At this time of year many of us find the time to perform acts of love and solidarity with others.
A French artist residing in Malta has decided to mount an exhibition of her paintings with the aim of assisting seven sanctuaries for injured or abandoned animals with the money she makes from the sales of her works.
Up to about 18 months ago the Association for Abandoned Animals, AAA, was about to close down as it had lost its private quarters in Marsa, from where it had been offering shelter to abandoned animals for 13 years.
Following an agreement with Government, the Association was given a building in Birzebbugia which AAA Manager Rosalind Agius explained had been transformed into a sanctuary for abandoned animals according to European standards.
“We have quarantine quarters where we can clean up the dogs and groom them besides removing parasites, as the majority of these poor dogs come to us infested with fleas and worms, and we can’t risk other homed dogs being infected. We have installed a special drainage system for effluent to be kept away from the animals. We have also obtained and installed cameras throughout the premises,” Rosalind Agius explained.
The project cost thousands of euro, and was given a good push in recent days with the help of the largest ever individual donation received by the AAA – the donor is French artist Zoe Chomarat, who came to Malta 18 years ago and found an adoptive home which helped her to be able to indulge in her creative passion for art.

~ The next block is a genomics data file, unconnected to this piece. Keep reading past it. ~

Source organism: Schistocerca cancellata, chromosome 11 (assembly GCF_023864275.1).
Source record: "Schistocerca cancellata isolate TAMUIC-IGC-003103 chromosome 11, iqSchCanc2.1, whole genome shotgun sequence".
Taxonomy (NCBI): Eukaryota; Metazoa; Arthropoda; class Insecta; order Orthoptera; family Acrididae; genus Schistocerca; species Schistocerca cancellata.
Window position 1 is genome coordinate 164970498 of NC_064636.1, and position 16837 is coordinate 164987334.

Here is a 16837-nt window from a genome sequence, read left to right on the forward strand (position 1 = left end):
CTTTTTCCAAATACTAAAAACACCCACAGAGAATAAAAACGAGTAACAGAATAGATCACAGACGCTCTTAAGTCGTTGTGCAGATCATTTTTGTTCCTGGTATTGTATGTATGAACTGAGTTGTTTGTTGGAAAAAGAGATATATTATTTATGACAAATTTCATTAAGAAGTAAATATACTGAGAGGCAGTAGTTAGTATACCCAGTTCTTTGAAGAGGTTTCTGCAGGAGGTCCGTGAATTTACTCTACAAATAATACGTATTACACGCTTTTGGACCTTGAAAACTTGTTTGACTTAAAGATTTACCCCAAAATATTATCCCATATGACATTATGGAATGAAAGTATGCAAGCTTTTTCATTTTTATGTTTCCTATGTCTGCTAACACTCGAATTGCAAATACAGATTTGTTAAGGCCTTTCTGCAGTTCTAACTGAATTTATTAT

“Because it’s been a long time there’s different influence in my painting, there’s of course Maltese subjects as it’s something I’ve been interested and which I could paint all my life, and also I love to paint abstract,” Chomarat enthused.
The exhibition with 35 works in aid of the AAA and six other sanctuaries is being held at St John’s Cavalier in Valletta, and will remain open until Saturday. The French artist said that 75% of the works on show were sold before the exhibition, and all monies raised will go towards helping hundreds of animals.
Before we left the sanctuary, Rosalind Agius made an appeal for people not to give dogs or other animals as Christmas gifts.
“A dog is for life, not just for Christmas. There were cases when dogs were purchased as Christmas gifts, and ended up being dumped here before the New Year.”
The AAA Manager stated that although awareness on animal cruelty has increased, unfortunately volunteers still come across unbelievable cases of abandoned or injured dogs which are left to their own devices, hoping for some kind-hearted person to adopt them and give them the love they so richly deserve.